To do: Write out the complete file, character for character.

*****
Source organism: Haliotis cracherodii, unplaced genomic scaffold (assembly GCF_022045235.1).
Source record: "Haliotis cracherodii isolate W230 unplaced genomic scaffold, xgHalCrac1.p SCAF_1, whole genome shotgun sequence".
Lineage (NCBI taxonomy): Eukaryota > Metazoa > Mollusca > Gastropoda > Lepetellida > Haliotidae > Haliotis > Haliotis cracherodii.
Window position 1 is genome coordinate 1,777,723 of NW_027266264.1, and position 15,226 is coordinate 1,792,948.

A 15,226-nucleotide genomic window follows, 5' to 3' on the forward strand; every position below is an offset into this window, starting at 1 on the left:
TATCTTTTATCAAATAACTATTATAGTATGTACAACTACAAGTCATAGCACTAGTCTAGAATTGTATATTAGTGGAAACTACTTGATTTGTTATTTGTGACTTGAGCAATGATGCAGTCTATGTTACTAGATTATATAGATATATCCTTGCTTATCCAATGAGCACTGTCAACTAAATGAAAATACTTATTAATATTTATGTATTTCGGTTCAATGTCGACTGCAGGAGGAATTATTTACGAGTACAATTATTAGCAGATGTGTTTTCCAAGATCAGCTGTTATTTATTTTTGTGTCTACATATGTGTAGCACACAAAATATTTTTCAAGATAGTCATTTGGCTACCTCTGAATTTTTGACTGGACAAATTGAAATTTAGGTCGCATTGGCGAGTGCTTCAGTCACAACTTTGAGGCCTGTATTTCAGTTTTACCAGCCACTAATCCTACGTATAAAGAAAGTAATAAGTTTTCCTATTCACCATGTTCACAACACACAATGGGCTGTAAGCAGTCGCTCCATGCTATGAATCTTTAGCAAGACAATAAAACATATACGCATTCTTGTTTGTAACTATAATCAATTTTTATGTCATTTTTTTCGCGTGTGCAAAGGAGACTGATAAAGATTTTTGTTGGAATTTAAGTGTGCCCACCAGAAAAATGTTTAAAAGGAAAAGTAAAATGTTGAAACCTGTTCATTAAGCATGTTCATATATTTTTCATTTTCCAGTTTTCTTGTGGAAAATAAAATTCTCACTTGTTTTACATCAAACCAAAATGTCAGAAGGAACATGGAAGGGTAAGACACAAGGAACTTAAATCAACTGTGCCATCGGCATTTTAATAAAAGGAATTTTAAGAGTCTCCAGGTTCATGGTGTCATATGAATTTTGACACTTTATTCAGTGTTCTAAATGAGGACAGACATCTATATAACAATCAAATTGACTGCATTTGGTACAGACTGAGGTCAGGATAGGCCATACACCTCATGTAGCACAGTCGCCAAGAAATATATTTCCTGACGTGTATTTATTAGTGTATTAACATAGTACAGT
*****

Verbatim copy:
Source organism: Haliotis cracherodii, unplaced genomic scaffold (assembly GCF_022045235.1).
Source record: "Haliotis cracherodii isolate W230 unplaced genomic scaffold, xgHalCrac1.p SCAF_1, whole genome shotgun sequence".
Lineage (NCBI taxonomy): Eukaryota > Metazoa > Mollusca > Gastropoda > Lepetellida > Haliotidae > Haliotis > Haliotis cracherodii.
Window position 1 is genome coordinate 1,777,723 of NW_027266264.1, and position 15,226 is coordinate 1,792,948.

A 15,226-nucleotide genomic window follows, 5' to 3' on the forward strand; every position below is an offset into this window, starting at 1 on the left:
TATCTTTTATCAAATAACTATTATAGTATGTACAACTACAAGTCATAGCACTAGTCTAGAATTGTATATTAGTGGAAACTACTTGATTTGTTATTTGTGACTTGAGCAATGATGCAGTCTATGTTACTAGATTATATAGATATATCCTTGCTTATCCAATGAGCACTGTCAACTAAATGAAAATACTTATTAATATTTATGTATTTCGGTTCAATGTCGACTGCAGGAGGAATTATTTACGAGTACAATTATTAGCAGATGTGTTTTCCAAGATCAGCTGTTATTTATTTTTGTGTCTACATATGTGTAGCACACAAAATATTTTTCAAGATAGTCATTTGGCTACCTCTGAATTTTTGACTGGACAAATTGAAATTTAGGTCGCATTGGCGAGTGCTTCAGTCACAACTTTGAGGCCTGTATTTCAGTTTTACCAGCCACTAATCCTACGTATAAAGAAAGTAATAAGTTTTCCTATTCACCATGTTCACAACACACAATGGGCTGTAAGCAGTCGCTCCATGCTATGAATCTTTAGCAAGACAATAAAACATATACGCATTCTTGTTTGTAACTATAATCAATTTTTATGTCATTTTTTTCGCGTGTGCAAAGGAGACTGATAAAGATTTTTGTTGGAATTTAAGTGTGCCCACCAGAAAAATGTTTAAAAGGAAAAGTAAAATGTTGAAACCTGTTCATTAAGCATGTTCATATATTTTTCATTTTCCAGTTTTCTTGTGGAAAATAAAATTCTCACTTGTTTTACATCAAACCAAAATGTCAGAAGGAACATGGAAGGGTAAGACACAAGGAACTTAAATCAACTGTGCCATCGGCATTTTAATAAAAGGAATTTTAAGAGTCTCCAGGTTCATGGTGTCATATGAATTTTGACACTTTATTCAGTGTTCTAAATGAGGACAGACATCTATATAACAATCAAATTGACTGCATTTGGTACAGACTGAGGTCAGGATAGGCCATACACCTCATGTAGCACAGTCGCCAAGAAATATATTTCCTGACGTGTATTTATTAGTGTATTAACATAGTACAGT